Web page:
The Jury of the Paris Fine Art Salon, 1831-1852
Griffiths, Harriet Celia
Thesis or dissertation
University of Exeter
This thesis provides the first detailed study of the jury of the Paris Fine Art Salon under the July Monarchy and Second Republic. In 1831, Louis-Philippe delegated the role of jury to the members of the first four sections of the Académie des Beaux-Arts. This thesis analyses the diverse composition of the July Monarchy jury and offers the first account of its procedures and decisions based on a rigorous examination of archival sources. It also examines the nature and extent of the growing opposition to the jury, its eventual abolition in 1848 and the decisions taken in forming a new jury under the Second Republic. In so doing it reveals the failure of the king and his arts administration to respond to the aspirations and expectations of the artistic community under the post-revolution constitutional monarchy. It also shows how the jury’s diverse membership sparked conflict, notably between a conservative group of architects and certain more open-minded members of the painting section, as it sought to adjust its academic values and expectations in response to the artistic developments of the period. My examination of the opposition to the jury among artists and art journalists during this period brings to light the key issues surrounding admission to the Salon at the time. Finally, the analysis of the Second Republic reveals the ways in which this opposition was temporarily satisfied by reforms to the jury, examining the significance of changes not only to its composition, but also to its procedures. At each stage the thesis challenges the simplistic misrepresentations of the Salon jury’s procedures and decisions prevalent during the July Monarchy itself and subsequently in the history of the emergence of modern art in France during the nineteenth century.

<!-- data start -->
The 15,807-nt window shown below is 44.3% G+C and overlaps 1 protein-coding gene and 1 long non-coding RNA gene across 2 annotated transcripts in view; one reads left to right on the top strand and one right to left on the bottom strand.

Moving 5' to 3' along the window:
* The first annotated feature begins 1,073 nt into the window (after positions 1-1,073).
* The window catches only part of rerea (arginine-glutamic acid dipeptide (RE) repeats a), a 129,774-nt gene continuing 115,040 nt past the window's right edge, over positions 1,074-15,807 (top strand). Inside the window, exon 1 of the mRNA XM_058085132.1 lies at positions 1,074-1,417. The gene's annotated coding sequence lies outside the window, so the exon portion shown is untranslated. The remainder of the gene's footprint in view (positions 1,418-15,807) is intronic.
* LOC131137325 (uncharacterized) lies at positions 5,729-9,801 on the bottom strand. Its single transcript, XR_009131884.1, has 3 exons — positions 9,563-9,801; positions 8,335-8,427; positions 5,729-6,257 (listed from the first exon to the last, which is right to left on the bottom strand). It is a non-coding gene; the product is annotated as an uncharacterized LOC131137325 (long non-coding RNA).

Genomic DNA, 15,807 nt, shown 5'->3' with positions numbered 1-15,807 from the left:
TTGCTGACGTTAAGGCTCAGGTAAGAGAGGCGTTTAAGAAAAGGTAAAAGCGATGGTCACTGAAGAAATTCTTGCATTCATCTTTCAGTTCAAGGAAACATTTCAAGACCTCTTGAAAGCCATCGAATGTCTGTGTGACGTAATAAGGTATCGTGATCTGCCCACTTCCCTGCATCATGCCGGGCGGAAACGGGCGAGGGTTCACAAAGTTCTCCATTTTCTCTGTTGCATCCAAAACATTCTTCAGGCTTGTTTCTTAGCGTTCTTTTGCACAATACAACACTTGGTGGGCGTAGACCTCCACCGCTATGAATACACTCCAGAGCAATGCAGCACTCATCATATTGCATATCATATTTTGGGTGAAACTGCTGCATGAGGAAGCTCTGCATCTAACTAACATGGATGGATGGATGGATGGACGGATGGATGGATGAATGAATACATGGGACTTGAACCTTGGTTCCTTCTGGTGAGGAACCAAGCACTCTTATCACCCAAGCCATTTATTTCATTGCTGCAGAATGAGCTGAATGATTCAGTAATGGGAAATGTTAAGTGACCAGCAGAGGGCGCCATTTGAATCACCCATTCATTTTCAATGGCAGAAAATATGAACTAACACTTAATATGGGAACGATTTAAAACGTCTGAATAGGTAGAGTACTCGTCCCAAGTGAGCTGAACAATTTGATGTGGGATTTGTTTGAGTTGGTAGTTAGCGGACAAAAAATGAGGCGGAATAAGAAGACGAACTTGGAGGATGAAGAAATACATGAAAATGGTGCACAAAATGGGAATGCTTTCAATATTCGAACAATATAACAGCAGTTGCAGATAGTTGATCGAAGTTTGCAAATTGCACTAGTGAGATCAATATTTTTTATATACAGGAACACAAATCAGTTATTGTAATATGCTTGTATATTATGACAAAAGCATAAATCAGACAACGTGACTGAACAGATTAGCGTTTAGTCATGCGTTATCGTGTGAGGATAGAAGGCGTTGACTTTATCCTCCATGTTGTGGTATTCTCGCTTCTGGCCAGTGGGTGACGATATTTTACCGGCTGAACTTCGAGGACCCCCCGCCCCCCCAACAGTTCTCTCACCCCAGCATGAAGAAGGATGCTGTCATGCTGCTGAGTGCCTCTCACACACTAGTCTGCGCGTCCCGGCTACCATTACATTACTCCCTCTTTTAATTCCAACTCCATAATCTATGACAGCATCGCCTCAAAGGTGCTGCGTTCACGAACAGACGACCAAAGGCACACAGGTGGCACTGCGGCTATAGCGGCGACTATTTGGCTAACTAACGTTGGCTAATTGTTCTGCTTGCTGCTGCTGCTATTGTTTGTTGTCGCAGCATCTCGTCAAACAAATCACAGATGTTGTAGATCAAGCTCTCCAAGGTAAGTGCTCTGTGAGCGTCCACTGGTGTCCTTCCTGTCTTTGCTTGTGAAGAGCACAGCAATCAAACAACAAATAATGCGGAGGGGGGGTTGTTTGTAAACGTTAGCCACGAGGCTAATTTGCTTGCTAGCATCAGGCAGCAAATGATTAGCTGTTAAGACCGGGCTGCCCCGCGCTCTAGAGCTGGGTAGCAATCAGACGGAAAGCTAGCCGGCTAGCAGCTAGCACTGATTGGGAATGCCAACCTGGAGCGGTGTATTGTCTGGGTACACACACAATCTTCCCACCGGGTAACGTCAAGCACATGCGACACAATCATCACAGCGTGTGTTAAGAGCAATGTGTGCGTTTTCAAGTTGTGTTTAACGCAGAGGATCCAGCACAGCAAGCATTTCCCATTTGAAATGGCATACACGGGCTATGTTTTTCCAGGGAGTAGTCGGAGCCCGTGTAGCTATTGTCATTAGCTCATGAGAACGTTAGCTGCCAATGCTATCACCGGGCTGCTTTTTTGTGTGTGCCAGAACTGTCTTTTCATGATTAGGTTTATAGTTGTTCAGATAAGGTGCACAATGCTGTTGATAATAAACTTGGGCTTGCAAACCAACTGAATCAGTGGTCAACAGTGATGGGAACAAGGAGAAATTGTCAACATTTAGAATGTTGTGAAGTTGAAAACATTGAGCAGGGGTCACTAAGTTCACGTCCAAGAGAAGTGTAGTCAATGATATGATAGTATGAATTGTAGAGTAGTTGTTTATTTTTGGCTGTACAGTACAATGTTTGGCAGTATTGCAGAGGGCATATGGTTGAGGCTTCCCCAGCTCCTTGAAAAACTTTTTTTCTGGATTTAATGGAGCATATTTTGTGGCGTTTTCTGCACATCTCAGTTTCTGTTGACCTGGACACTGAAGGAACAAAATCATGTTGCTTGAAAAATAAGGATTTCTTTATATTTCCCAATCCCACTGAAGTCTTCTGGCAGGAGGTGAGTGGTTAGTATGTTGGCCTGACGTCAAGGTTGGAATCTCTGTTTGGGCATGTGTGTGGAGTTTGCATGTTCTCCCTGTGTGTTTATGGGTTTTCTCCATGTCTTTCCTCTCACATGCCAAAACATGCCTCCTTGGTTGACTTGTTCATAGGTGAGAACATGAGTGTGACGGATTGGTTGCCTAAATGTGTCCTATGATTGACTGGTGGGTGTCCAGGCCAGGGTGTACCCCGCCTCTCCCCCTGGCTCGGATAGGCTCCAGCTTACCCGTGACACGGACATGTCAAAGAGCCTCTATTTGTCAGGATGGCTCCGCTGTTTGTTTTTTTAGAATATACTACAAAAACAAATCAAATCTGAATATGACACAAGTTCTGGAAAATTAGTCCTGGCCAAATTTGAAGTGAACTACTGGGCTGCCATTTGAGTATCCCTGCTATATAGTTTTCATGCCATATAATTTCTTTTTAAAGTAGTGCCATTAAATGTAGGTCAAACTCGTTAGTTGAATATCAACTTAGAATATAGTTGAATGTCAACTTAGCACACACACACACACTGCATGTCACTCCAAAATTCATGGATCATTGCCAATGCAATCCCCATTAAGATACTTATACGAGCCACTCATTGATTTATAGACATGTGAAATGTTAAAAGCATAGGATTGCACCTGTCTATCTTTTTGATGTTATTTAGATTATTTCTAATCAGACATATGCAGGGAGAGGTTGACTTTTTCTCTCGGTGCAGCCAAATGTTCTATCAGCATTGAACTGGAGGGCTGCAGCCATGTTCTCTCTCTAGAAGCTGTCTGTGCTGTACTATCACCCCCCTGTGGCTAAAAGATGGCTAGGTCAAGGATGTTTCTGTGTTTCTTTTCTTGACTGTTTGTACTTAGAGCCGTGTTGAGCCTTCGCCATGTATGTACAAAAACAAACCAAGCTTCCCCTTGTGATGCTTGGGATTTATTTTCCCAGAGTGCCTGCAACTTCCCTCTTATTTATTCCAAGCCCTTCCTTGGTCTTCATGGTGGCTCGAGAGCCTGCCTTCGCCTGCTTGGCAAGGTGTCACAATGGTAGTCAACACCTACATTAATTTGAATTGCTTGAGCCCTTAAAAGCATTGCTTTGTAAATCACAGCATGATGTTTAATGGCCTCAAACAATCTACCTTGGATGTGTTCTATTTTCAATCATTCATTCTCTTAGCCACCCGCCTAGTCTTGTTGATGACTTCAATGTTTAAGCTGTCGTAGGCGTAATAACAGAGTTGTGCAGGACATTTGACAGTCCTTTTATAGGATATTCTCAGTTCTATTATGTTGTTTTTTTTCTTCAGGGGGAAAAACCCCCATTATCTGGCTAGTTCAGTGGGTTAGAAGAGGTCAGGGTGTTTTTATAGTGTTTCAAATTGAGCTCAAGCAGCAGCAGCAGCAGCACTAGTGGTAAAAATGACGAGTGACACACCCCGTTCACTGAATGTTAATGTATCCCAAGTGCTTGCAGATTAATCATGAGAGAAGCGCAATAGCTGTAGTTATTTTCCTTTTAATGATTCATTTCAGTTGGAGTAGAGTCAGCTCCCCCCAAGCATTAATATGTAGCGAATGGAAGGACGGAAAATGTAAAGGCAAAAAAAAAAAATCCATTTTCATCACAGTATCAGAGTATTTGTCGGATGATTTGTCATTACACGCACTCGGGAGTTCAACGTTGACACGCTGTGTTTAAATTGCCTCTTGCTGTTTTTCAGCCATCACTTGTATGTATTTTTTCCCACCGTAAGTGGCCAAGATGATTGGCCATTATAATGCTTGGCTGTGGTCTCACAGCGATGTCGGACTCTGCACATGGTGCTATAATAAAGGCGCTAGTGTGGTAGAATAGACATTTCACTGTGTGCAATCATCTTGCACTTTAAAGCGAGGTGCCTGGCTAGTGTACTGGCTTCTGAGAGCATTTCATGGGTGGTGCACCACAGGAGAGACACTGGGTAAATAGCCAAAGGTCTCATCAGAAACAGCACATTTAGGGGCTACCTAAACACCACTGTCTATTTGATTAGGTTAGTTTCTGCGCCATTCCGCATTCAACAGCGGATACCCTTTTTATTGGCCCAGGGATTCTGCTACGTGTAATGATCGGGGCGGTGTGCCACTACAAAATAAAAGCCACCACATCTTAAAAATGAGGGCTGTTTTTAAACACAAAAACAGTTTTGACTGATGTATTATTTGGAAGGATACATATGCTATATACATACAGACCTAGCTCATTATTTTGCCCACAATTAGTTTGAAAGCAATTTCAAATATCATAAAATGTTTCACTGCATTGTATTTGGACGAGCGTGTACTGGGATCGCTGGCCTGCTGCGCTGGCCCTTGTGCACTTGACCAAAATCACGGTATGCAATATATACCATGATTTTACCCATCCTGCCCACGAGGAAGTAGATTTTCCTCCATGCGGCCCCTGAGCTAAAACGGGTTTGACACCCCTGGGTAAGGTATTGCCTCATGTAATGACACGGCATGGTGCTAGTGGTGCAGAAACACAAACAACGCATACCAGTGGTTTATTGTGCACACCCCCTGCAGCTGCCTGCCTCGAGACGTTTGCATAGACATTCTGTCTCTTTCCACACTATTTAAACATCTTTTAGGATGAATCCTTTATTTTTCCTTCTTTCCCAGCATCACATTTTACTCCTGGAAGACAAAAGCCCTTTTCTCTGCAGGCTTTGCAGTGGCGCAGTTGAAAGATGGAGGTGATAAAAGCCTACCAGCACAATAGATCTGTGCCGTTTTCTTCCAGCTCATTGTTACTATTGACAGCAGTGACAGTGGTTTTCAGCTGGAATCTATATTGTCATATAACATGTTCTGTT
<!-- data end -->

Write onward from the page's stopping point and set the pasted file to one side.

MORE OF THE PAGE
PhD in French